RALEIGH, N.C. (WTVD) -- New questions surfaced Tuesday about the process used to pass Senate Bill 20, which would ban most abortions after 12 weeks.
Provisions in that bill were agreed upon by Republican lawmakers -- and voted through both chambers -- in the span of 48 hours last week, with no opportunity for public comment.
"For a bill like this -- that affects nearly half of the state's population -- to rush a bill through this quickly, with no opportunity for amendments indicates hubris and a rejection of really the democratic process," said Ann Webb, a policy director at Common Cause North Carolina.
The bill's supporters said there was plenty of time to debate the legislation, pointing to the 8 hours it was discussed on the Senate floor Thursday. But Webb, and other critics, contend it was rushed and reckless.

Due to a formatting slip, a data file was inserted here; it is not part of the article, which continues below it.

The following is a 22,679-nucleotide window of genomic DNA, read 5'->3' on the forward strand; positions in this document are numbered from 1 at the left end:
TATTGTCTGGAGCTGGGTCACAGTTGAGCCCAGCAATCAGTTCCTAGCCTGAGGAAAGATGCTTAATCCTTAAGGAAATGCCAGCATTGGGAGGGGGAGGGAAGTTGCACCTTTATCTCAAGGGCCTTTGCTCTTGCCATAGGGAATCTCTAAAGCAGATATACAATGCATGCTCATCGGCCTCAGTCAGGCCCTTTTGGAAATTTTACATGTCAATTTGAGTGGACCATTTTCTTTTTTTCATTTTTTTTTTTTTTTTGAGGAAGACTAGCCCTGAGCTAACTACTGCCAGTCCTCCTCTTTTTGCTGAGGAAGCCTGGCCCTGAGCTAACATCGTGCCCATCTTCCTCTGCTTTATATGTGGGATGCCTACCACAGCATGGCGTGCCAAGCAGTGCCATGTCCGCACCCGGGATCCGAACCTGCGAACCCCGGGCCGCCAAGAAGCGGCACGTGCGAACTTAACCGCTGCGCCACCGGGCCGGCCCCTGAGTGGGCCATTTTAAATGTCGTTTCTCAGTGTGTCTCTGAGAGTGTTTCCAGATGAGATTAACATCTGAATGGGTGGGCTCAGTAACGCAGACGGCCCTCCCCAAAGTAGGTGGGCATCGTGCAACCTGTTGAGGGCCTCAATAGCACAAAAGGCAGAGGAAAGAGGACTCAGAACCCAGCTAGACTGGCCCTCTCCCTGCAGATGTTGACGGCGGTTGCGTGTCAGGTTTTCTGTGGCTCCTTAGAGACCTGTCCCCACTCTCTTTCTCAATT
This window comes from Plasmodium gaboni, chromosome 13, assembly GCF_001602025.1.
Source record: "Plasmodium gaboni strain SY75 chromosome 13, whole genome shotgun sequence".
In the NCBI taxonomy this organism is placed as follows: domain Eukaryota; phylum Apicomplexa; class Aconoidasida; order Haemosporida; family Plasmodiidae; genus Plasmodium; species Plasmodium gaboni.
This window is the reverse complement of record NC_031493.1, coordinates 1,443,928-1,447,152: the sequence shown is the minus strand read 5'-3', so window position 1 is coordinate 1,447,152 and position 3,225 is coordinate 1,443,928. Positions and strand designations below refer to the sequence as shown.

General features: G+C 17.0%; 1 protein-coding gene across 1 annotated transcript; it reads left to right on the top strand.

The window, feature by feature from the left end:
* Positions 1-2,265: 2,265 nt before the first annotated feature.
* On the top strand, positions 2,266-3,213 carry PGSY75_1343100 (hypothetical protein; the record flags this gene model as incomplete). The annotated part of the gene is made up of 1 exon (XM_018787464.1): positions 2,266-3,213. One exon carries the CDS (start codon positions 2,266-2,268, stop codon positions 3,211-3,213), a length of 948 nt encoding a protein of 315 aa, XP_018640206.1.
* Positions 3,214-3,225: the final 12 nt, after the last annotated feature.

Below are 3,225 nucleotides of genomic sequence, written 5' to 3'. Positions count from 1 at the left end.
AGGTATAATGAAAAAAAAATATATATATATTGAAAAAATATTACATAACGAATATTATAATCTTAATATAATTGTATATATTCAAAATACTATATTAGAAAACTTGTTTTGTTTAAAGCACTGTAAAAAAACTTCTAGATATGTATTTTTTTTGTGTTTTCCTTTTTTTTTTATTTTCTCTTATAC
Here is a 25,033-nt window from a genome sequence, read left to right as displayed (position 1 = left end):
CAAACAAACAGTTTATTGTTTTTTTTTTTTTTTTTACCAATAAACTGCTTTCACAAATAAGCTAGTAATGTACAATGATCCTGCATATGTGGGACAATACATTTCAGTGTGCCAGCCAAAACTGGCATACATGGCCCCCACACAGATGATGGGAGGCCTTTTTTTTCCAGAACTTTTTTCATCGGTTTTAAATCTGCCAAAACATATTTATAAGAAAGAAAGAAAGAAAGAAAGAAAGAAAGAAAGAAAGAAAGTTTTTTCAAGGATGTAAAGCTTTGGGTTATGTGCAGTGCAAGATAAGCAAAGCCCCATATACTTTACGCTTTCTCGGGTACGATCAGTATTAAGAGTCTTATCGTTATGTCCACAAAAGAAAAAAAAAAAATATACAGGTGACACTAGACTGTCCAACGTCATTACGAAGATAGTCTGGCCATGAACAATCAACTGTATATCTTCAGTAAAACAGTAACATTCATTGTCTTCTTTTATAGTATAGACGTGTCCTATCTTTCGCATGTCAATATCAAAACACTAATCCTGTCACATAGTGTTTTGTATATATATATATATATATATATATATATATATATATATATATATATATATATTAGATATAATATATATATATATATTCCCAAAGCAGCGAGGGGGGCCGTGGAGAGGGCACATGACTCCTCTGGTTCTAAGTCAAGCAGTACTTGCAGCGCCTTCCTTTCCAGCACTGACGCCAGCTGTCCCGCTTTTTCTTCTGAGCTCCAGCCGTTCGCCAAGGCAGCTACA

"There are no rules or political constraints that force legislative leadership to use that kind of process," said Webb. "All it does is undermine public trust in our government."
Political science professor Andrew Taylor said it reflects the reality of modern-day politics in North Carolina and the power held by the majority party in state legislatures.
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"When they want to make things move and they have their ducks in a row, things can move exceptionally quickly. And this is just how it works in North Carolina, for better or worse," he said.
But Taylor also warned of the potential risks that come with wielding that power too aggressively.
"You are going to be watched by the general public," Taylor said. "Can you do this in a way that the general public says at the end of a legislative session, 'You know what the stuff they did was done well? You know, even if I might not agree with it substantively, that the process is fair?'"
That's the sort of judgment from the public that Webb says Common Cause will rely on to create more transparency moving forward.
"Voters need to tell their legislators that they demand a transparent and democratic process at the legislature," she said.
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